CMU-A Delivers Seminar for Argentina’s Office of Public Innovations

Posted 19th December 2017

The Government of Argentina under President Mauricio Macri is putting enormous emphasis on the role of technology and innovations to improve public policy. At the invitation of the Office of Public Innovation and Open Government of Argentina’s Ministry of Modernization. CMU-A head Prof Emil Bolongaita gave a seminar in Buenos Aires on 14 December 2017 on Carnegie Mellon’s research and development of high-level technology and their implications and applications for public policy.

Prof Bolongaita spoke of CMU’s world-leading R&D in the technologies of the 4th Industrial Revolution (4IR), notably autonomous vehicles, robotics, artificial intelligence, big data, cybersecurity, additive manufacturing, and internet of things.

Prof Bolongaita opens his seminar on CMU’s R&D on technology and public policy at Argentina’s Ministry of Modernisation

Starting his talk his recent ride in an autonomous Uber taxi in Pittsburgh developed by former CMU engineers, Prof Bolongaita described research projecting the impact of 4IR technologies on driving economic growth, empowering small and medium enterprises, and fostering leap-frog strategies for underdeveloped countries.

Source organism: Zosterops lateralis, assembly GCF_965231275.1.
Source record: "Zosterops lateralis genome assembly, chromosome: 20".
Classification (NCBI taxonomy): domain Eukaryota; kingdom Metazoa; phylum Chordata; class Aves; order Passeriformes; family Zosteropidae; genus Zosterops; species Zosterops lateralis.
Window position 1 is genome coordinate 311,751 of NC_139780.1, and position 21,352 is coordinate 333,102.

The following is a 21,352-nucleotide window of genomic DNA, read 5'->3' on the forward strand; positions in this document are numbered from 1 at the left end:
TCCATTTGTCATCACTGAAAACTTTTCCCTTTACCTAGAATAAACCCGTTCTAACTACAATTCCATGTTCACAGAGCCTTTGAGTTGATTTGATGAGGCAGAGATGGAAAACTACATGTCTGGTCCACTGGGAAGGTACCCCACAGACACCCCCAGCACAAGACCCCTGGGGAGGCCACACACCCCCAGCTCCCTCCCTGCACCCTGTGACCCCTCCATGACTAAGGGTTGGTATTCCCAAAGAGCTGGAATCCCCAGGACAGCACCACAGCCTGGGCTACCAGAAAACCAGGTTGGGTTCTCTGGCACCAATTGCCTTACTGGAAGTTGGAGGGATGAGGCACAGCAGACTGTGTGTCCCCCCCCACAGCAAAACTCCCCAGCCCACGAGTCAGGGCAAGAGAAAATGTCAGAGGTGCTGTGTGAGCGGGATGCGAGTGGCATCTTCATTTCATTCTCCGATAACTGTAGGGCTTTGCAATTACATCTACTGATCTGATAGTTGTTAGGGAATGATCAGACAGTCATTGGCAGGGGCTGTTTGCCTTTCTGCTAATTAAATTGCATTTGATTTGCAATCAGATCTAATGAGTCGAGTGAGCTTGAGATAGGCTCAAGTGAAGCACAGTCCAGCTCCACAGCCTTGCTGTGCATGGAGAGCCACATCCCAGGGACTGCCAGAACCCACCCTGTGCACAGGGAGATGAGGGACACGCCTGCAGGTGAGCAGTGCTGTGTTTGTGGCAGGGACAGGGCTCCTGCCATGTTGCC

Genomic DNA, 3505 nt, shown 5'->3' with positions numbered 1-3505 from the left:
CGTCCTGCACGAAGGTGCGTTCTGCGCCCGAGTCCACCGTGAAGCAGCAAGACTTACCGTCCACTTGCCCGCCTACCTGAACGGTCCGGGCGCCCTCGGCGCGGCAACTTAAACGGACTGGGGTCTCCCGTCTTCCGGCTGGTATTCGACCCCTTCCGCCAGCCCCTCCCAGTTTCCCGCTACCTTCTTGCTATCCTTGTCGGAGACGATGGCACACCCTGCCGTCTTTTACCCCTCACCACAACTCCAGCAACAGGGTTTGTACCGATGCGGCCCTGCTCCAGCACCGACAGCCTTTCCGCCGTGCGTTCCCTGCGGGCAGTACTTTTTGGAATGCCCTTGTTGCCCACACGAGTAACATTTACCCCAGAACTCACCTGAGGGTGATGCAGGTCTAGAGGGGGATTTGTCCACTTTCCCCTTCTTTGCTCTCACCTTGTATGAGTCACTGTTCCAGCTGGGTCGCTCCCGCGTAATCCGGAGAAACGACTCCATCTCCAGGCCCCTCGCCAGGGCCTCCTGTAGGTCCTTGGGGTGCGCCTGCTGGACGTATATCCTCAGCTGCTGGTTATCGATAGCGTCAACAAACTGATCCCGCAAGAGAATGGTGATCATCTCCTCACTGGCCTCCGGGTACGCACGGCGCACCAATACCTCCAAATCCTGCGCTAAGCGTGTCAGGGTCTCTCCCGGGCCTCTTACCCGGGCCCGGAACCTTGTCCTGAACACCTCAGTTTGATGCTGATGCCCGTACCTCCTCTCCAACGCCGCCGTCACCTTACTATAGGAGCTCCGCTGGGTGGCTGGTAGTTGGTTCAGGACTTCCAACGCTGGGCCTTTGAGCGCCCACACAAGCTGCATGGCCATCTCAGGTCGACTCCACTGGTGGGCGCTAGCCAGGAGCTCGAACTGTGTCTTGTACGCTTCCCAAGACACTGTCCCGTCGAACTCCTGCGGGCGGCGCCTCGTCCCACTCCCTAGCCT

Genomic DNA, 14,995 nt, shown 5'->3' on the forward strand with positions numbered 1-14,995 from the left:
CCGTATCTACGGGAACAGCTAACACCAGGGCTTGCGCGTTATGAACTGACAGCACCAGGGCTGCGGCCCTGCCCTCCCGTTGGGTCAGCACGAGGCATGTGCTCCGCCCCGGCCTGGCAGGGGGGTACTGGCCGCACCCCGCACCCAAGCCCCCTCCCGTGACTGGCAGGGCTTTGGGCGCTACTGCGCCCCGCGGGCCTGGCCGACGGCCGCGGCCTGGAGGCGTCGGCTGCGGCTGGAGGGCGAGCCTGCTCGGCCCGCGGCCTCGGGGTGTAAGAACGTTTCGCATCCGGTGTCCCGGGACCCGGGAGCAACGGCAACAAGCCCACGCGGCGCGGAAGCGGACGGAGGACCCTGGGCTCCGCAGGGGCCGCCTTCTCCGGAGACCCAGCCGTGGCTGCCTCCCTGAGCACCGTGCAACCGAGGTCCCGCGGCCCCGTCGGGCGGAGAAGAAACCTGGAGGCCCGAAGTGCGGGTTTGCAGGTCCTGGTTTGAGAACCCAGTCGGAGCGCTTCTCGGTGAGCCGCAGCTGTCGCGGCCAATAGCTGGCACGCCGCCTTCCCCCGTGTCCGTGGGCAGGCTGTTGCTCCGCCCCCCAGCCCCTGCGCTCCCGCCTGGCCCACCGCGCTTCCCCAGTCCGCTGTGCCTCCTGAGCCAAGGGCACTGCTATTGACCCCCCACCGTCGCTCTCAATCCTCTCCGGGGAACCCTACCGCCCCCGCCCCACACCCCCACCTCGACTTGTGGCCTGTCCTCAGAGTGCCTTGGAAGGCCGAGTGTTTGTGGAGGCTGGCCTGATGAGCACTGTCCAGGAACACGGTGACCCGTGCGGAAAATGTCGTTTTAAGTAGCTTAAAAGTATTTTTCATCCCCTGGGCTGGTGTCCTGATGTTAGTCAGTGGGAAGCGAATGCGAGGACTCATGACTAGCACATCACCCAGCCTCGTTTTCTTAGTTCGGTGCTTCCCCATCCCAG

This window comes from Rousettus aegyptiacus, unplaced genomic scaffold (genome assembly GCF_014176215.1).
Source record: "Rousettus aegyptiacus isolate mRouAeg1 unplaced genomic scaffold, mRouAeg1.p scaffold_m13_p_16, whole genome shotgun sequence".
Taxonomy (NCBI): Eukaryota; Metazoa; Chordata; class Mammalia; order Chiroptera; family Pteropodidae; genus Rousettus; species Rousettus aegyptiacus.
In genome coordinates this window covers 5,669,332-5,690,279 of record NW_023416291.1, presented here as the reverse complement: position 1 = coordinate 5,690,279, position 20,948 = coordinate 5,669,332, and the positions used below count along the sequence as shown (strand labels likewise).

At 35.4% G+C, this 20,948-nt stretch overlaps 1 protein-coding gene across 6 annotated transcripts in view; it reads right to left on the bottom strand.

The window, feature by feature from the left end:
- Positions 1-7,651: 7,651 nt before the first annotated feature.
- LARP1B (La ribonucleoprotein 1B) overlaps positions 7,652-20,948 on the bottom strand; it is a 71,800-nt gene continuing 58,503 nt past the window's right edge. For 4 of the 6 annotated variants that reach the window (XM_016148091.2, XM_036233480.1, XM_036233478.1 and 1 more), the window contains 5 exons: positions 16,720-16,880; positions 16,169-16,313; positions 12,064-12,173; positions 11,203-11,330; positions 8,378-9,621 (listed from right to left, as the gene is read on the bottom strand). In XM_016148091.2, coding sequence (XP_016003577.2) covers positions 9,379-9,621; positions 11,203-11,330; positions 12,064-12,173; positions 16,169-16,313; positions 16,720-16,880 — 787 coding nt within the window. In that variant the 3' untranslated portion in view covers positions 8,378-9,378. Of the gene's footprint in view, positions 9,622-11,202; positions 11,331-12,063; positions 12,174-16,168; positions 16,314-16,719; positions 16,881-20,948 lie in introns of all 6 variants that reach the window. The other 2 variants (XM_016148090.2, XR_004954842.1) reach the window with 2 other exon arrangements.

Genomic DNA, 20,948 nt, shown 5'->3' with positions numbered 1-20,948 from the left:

At the same time, he spoke of CMU’s parallel research in public policy to address potential negative externalities of 4IR technologies, namely job losses and corporate dislocations, economic inequality and political instability, concentration of corporate power, and cyberattacks. He cited Heinz College’s new Center for the Future of Work as being a thought leader on the impact of 4IR technologies in the United States and elsewhere.

Prof Bolongaita discusses with staff of the government’s Office of Public Innovation and Open Government

Prof Bolongaita concluded his presentation with a discussion on the skills that professionals need to strengthen to become more effective in this new era, notably complex problem solving, critical thinking, creativity, and emotional intelligence.

He said that public policy professionals such as those in the Office of Public Innovation and Open Government have “a vital mission to ensure that these new technologies lead to more and more public innovations that also foster political, economic and social inclusion.”

Prof Bolongaita emphasizes a point during his seminar at Argentina’s Ministry of Modernisation